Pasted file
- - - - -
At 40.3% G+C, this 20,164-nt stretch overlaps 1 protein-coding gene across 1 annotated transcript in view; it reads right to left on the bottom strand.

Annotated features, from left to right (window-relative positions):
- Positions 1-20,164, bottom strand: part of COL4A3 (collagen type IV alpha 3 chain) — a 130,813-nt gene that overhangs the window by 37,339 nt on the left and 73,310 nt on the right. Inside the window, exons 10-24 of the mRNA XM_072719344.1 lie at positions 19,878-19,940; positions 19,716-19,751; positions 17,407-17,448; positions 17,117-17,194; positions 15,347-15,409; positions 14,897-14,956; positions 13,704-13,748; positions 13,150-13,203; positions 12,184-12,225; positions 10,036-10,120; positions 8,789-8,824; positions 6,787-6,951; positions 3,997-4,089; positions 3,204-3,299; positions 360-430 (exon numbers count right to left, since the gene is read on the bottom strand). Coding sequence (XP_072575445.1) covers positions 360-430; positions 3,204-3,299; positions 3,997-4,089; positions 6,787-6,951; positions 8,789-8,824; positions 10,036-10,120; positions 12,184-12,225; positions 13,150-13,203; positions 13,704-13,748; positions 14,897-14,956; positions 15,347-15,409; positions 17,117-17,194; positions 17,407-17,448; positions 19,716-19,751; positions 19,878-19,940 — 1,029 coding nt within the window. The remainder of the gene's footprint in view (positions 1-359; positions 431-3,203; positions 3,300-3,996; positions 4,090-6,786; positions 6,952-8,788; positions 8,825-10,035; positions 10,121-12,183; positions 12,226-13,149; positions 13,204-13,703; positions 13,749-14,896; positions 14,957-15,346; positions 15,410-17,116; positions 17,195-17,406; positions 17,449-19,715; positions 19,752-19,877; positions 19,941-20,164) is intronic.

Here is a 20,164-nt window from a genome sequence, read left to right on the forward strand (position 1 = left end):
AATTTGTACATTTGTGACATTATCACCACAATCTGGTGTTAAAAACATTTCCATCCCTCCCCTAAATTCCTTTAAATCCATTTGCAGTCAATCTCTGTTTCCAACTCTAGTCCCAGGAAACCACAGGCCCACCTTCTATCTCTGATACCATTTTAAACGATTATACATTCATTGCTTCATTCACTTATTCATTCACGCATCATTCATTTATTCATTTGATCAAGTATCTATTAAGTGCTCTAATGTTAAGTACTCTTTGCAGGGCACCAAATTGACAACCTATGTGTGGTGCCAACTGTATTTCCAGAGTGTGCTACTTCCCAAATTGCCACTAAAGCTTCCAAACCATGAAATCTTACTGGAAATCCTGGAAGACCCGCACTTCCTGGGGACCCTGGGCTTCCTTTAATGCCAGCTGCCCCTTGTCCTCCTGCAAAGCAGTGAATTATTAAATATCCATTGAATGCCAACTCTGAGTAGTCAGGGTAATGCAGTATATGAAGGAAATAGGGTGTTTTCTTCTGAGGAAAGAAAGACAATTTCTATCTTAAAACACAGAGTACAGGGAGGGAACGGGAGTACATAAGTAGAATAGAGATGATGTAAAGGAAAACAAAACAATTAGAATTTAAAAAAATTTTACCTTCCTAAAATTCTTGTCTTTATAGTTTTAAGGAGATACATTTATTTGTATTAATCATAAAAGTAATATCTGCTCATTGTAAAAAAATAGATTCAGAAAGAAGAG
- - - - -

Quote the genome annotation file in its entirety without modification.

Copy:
At 40.3% G+C, this 20,164-nt stretch overlaps 1 protein-coding gene across 1 annotated transcript in view; it reads right to left on the bottom strand.

Annotated features, from left to right (window-relative positions):
- Positions 1-20,164, bottom strand: part of COL4A3 (collagen type IV alpha 3 chain) — a 130,813-nt gene that overhangs the window by 37,339 nt on the left and 73,310 nt on the right. Inside the window, exons 10-24 of the mRNA XM_072719344.1 lie at positions 19,878-19,940; positions 19,716-19,751; positions 17,407-17,448; positions 17,117-17,194; positions 15,347-15,409; positions 14,897-14,956; positions 13,704-13,748; positions 13,150-13,203; positions 12,184-12,225; positions 10,036-10,120; positions 8,789-8,824; positions 6,787-6,951; positions 3,997-4,089; positions 3,204-3,299; positions 360-430 (exon numbers count right to left, since the gene is read on the bottom strand). Coding sequence (XP_072575445.1) covers positions 360-430; positions 3,204-3,299; positions 3,997-4,089; positions 6,787-6,951; positions 8,789-8,824; positions 10,036-10,120; positions 12,184-12,225; positions 13,150-13,203; positions 13,704-13,748; positions 14,897-14,956; positions 15,347-15,409; positions 17,117-17,194; positions 17,407-17,448; positions 19,716-19,751; positions 19,878-19,940 — 1,029 coding nt within the window. The remainder of the gene's footprint in view (positions 1-359; positions 431-3,203; positions 3,300-3,996; positions 4,090-6,786; positions 6,952-8,788; positions 8,825-10,035; positions 10,121-12,183; positions 12,226-13,149; positions 13,204-13,703; positions 13,749-14,896; positions 14,957-15,346; positions 15,410-17,116; positions 17,195-17,406; positions 17,449-19,715; positions 19,752-19,877; positions 19,941-20,164) is intronic.

Here is a 20,164-nt window from a genome sequence, read left to right on the forward strand (position 1 = left end):
AATTTGTACATTTGTGACATTATCACCACAATCTGGTGTTAAAAACATTTCCATCCCTCCCCTAAATTCCTTTAAATCCATTTGCAGTCAATCTCTGTTTCCAACTCTAGTCCCAGGAAACCACAGGCCCACCTTCTATCTCTGATACCATTTTAAACGATTATACATTCATTGCTTCATTCACTTATTCATTCACGCATCATTCATTTATTCATTTGATCAAGTATCTATTAAGTGCTCTAATGTTAAGTACTCTTTGCAGGGCACCAAATTGACAACCTATGTGTGGTGCCAACTGTATTTCCAGAGTGTGCTACTTCCCAAATTGCCACTAAAGCTTCCAAACCATGAAATCTTACTGGAAATCCTGGAAGACCCGCACTTCCTGGGGACCCTGGGCTTCCTTTAATGCCAGCTGCCCCTTGTCCTCCTGCAAAGCAGTGAATTATTAAATATCCATTGAATGCCAACTCTGAGTAGTCAGGGTAATGCAGTATATGAAGGAAATAGGGTGTTTTCTTCTGAGGAAAGAAAGACAATTTCTATCTTAAAACACAGAGTACAGGGAGGGAACGGGAGTACATAAGTAGAATAGAGATGATGTAAAGGAAAACAAAACAATTAGAATTTAAAAAAATTTTACCTTCCTAAAATTCTTGTCTTTATAGTTTTAAGGAGATACATTTATTTGTATTAATCATAAAAGTAATATCTGCTCATTGTAAAAAAATAGATTCAGAAAGAAGAG